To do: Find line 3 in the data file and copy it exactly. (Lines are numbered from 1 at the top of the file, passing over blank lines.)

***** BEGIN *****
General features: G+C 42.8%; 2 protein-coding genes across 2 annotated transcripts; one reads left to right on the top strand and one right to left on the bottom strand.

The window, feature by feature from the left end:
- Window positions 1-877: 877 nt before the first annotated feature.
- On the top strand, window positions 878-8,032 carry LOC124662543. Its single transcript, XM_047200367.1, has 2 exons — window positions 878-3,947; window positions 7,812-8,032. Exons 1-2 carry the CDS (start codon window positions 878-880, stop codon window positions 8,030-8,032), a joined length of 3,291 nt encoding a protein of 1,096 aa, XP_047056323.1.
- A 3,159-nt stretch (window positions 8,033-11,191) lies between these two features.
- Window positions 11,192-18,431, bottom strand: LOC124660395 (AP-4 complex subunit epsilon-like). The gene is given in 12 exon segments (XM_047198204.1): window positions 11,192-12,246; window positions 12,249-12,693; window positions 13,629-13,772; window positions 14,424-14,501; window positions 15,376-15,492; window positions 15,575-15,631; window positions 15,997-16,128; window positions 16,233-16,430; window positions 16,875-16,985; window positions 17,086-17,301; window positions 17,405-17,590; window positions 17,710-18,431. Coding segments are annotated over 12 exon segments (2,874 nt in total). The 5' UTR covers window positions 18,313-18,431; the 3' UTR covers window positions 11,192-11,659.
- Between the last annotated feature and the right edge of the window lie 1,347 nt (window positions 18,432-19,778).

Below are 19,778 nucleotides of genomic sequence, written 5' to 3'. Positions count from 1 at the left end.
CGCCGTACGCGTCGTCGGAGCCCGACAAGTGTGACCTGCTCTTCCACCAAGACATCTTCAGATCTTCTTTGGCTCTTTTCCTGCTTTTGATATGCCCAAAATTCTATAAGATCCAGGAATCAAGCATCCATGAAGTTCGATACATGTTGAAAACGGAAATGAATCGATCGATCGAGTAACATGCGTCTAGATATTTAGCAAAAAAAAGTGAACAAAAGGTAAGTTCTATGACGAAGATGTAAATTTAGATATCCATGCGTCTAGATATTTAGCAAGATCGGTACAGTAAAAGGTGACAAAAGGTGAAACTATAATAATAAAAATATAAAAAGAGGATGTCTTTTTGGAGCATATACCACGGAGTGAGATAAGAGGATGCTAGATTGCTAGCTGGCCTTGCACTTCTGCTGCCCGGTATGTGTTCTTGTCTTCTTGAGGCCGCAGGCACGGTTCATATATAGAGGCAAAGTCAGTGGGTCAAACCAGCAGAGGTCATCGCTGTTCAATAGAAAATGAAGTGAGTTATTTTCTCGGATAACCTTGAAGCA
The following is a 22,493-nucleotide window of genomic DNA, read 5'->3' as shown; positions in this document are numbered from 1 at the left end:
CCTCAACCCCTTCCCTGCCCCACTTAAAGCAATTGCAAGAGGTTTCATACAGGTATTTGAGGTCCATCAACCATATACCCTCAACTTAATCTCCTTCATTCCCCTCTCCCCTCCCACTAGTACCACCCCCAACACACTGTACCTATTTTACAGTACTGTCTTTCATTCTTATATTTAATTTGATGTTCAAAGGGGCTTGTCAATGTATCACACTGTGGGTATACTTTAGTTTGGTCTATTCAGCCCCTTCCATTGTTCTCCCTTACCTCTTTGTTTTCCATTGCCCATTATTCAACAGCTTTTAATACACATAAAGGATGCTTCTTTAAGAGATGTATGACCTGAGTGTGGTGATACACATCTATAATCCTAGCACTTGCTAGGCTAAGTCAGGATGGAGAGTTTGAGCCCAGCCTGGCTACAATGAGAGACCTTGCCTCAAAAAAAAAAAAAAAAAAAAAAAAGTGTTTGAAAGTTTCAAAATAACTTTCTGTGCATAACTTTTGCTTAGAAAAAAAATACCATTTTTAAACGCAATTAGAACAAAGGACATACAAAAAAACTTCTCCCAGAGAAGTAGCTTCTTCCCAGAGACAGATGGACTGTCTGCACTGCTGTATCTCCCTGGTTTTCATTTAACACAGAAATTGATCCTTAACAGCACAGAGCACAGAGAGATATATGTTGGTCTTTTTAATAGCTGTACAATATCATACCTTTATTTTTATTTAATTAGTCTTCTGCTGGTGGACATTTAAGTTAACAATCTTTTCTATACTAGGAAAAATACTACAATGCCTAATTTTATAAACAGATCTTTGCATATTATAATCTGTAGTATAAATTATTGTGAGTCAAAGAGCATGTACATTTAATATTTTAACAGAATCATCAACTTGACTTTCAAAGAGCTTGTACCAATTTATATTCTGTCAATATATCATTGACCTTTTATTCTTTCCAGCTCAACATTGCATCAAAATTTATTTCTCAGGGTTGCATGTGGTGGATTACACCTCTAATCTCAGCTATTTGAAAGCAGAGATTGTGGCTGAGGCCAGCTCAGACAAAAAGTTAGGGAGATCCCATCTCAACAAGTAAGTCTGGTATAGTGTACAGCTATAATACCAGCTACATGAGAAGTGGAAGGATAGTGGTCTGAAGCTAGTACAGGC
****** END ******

- Window positions 1-877: 877 nt before the first annotated feature.